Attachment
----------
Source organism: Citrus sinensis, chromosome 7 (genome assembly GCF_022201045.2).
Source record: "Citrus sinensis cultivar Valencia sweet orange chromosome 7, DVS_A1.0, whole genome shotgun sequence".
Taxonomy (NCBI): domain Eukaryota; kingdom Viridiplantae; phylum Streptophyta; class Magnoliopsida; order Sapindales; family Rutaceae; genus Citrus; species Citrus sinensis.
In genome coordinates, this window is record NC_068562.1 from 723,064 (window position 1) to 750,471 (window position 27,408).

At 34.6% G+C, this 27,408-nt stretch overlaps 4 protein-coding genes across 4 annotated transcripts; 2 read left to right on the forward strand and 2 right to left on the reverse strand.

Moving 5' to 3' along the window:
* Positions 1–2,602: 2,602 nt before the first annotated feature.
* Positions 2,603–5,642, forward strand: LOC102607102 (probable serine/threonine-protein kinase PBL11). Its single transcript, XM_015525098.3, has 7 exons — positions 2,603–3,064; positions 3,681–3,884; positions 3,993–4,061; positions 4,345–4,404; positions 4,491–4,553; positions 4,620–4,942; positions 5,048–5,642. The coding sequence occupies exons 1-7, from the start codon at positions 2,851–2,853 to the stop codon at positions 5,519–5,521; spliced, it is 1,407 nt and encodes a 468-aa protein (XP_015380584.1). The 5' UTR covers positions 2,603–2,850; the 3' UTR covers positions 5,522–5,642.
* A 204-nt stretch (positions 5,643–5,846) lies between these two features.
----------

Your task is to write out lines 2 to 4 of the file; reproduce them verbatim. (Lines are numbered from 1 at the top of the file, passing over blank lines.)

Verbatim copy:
Source record: "Citrus sinensis cultivar Valencia sweet orange chromosome 7, DVS_A1.0, whole genome shotgun sequence".
Taxonomy (NCBI): domain Eukaryota; kingdom Viridiplantae; phylum Streptophyta; class Magnoliopsida; order Sapindales; family Rutaceae; genus Citrus; species Citrus sinensis.
In genome coordinates, this window is record NC_068562.1 from 723,064 (window position 1) to 750,471 (window position 27,408).